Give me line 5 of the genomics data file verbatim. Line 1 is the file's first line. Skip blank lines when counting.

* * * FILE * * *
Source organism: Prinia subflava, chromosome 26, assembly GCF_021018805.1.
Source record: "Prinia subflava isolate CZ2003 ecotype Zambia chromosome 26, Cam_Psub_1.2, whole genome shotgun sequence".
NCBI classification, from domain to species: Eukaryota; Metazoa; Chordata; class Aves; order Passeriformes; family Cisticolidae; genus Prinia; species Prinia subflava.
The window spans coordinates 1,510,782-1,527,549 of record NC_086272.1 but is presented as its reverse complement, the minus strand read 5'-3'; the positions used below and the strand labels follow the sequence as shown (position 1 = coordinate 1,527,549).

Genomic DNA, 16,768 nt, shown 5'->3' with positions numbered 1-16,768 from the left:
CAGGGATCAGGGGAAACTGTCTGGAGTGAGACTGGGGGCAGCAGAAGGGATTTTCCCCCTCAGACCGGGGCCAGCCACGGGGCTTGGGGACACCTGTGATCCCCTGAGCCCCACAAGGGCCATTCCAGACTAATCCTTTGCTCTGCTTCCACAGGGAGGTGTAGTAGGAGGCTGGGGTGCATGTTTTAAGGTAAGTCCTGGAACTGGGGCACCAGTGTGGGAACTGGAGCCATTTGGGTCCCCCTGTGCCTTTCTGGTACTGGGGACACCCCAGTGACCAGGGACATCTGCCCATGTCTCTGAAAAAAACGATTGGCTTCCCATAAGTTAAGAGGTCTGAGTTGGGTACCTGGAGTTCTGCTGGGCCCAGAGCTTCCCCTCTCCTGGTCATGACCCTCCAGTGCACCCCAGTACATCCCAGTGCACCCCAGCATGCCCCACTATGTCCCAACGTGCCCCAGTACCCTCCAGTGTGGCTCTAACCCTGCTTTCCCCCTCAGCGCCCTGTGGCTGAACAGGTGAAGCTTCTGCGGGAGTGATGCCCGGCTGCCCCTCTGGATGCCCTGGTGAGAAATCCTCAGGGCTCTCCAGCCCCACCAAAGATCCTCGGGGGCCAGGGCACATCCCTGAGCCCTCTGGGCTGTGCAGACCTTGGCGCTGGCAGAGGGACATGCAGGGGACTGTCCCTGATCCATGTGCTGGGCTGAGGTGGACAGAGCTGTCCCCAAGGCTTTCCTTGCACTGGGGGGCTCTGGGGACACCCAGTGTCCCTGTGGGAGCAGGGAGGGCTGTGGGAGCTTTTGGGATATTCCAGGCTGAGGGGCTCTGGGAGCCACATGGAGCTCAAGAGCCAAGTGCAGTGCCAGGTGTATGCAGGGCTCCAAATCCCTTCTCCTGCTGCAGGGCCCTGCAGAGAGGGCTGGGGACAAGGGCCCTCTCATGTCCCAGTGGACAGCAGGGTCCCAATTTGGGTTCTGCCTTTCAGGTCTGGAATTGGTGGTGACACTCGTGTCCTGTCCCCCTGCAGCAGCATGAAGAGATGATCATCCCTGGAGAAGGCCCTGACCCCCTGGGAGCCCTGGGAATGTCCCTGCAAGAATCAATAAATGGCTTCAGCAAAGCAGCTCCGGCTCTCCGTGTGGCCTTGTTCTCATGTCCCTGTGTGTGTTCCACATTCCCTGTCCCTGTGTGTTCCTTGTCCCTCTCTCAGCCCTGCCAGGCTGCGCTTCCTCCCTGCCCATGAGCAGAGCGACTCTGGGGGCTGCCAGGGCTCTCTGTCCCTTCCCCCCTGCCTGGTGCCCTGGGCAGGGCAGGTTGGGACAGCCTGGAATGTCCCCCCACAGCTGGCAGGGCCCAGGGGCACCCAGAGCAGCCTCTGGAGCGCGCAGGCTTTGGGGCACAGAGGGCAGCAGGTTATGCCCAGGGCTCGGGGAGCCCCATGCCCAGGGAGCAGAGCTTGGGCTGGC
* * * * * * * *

Genomic DNA, 16,768 nt, shown 5'->3' with positions numbered 1-16,768 from the left: